Pain Management

Radicular Pain

Radicular pain, also known as radiculopathy is characterized by motor and/or sensory changes in the neck and arms or the legs and feet. Any extrinsic pressure on the nerve root, may it be disc bulge, swelling, or osteophytes can produce such symptoms.

Radicular pain is caused by irritation of the nerve roots and is usually more severe than referred pain and may have a more distal radiation (involving the hands or foot). Radicular pain usually circumscribes the territory of innervation of the given nerve root. The pain is often deep and steady and can usually be reproduced with certain activities and positions, such as sitting or walking. In addition, radicular pain is frequently exacerbated by any manoeuvre that raises the pressure of cerebrospinal fluid (or the intrabdominal pressure), such as Valsalva, sneezing, or cough. This orthopaedic examination will be carried out by the Chiropractor is radiculopathy is suspected.

Radicular pain radiates into the extremity (thigh, calf, and occasionally the foot or to the arm, forearm or hand) directly along the course of a specific spinal nerve root. The most common symptom of radicular pain is sciatica (pain that radiates along the sciatic nerve – down the back of the thigh and calf into the foot) and arm pain and paraesthesia of the hand.

Possible and common causes of radiculopathy, in their order of prevalence, include:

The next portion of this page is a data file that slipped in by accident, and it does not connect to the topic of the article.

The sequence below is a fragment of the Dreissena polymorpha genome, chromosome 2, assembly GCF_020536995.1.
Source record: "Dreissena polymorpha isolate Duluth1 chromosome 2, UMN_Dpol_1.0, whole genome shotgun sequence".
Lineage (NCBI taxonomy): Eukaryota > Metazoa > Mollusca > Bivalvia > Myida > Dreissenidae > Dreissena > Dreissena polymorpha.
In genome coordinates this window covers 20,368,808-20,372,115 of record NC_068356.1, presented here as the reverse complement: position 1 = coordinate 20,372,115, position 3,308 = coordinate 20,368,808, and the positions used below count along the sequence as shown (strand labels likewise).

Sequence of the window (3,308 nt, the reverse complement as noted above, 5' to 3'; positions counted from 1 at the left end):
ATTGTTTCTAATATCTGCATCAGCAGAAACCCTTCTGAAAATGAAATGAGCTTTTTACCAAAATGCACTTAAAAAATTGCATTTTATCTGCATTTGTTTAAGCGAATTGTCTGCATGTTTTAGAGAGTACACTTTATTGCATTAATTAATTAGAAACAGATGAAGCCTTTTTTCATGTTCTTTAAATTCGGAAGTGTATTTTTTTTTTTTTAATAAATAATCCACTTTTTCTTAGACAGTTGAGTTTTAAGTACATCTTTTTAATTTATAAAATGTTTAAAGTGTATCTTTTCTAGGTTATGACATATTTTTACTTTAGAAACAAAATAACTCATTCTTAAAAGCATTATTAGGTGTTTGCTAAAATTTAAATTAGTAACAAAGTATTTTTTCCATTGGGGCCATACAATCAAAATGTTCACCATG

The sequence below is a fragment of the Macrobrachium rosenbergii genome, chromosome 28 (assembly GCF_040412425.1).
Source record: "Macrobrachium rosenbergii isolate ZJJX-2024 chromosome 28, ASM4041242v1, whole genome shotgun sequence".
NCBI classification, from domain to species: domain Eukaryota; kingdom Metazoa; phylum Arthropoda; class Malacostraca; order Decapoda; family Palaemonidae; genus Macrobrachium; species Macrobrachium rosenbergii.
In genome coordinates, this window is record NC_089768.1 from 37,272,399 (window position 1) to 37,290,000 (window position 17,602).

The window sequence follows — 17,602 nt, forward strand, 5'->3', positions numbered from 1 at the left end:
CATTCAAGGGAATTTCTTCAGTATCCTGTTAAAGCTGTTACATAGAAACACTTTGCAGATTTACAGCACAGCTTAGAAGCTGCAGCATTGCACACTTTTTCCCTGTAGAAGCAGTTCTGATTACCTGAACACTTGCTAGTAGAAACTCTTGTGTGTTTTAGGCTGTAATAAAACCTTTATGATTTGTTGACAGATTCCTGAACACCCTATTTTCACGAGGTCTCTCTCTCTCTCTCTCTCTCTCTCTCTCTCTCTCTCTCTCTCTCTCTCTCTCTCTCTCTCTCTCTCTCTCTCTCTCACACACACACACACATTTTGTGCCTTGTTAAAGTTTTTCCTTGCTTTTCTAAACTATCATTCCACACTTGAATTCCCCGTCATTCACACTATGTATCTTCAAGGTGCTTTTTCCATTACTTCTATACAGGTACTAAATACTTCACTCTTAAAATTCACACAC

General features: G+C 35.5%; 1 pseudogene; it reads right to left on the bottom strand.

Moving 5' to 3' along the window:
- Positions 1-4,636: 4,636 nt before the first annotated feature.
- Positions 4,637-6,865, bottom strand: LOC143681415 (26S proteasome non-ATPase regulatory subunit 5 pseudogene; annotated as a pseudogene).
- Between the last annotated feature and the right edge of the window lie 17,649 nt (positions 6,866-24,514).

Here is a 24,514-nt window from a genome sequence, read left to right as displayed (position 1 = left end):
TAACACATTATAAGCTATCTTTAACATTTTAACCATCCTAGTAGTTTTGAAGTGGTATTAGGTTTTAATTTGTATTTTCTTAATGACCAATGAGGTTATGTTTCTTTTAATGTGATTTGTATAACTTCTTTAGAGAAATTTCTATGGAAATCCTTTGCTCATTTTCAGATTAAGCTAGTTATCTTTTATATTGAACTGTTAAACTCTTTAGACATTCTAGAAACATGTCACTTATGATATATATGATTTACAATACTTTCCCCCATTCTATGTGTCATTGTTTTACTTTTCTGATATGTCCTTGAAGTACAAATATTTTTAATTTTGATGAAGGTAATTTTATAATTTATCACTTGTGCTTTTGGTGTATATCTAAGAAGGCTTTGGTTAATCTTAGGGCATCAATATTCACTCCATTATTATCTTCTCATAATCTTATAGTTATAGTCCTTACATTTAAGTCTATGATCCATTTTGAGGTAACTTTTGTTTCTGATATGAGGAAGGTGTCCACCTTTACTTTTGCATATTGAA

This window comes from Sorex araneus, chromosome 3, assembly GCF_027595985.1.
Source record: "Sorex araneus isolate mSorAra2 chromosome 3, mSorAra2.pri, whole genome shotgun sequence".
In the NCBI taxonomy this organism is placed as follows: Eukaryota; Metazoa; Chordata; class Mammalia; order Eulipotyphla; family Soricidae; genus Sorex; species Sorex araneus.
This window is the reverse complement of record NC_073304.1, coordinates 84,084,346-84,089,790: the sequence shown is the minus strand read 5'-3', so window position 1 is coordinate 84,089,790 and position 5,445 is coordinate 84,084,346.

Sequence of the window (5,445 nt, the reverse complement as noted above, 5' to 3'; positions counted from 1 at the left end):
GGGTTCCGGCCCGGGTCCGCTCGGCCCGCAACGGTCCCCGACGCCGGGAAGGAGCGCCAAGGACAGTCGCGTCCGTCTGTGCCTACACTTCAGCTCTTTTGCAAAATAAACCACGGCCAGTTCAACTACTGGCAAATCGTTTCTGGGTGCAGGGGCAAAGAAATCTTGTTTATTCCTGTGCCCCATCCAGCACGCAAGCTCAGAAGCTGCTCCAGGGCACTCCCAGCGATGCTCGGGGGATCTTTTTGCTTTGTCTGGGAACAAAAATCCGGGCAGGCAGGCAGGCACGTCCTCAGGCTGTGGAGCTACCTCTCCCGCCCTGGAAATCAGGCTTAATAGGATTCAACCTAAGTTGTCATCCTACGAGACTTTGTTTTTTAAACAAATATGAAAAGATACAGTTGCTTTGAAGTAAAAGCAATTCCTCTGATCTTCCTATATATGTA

• Herniated disc with nerve compression – by far the most common cause of radiculopathy
  • Foraminal stenosis (narrowing of the hole through which the spinal nerve exits due
    to bone spurs or arthritis) – more common in elderly adults
  • Diabetes
  • Nerve root injuries (Whiplash injuries)
  • Scar tissue from previous spinal surgery that is affecting the nerve root
  • Herpes Simplex Virus Type I Infection
Radicular Pain - Mechanical Injury Slide

Resource: University of Pennsylvania for access to this slide; extracted from


Can Chiropractic help with your radicular pain?

As radicular pain can cause severe discomfort and disabilities, it is advised not to ignore the symptoms and seek help as soon as possible. Chiropractors are highly trained to diagnose, treat, and manage this problem effectively and conservatively without surgical procedure. However, if nerve root irritation is too advanced and has numerous complications, you might be referred to an orthopaedic doctor. Therefore, it is encouraged to seek for natural and conservative treatment when nerve roots are not severely affected and/or damaged.

Numerous studies have shown great effectiveness in the treatment of radicular pain with Chiropractic Spinal Manipulation. Conservation treatment methods like spinal manipulation to improve joint motion restrictions, and spinal traction have been well documented to improve patient’s radicular pain.


  • Chiropractic treatment of cervical radiculopathy caused by a herniated cervical disc.
  • Manipulation or Microdiskectomy for Sciatica? A Prospective Randomized Clinical Study J Manipulative Physiol Ther. 2010 (Oct); 33 (8):576–584

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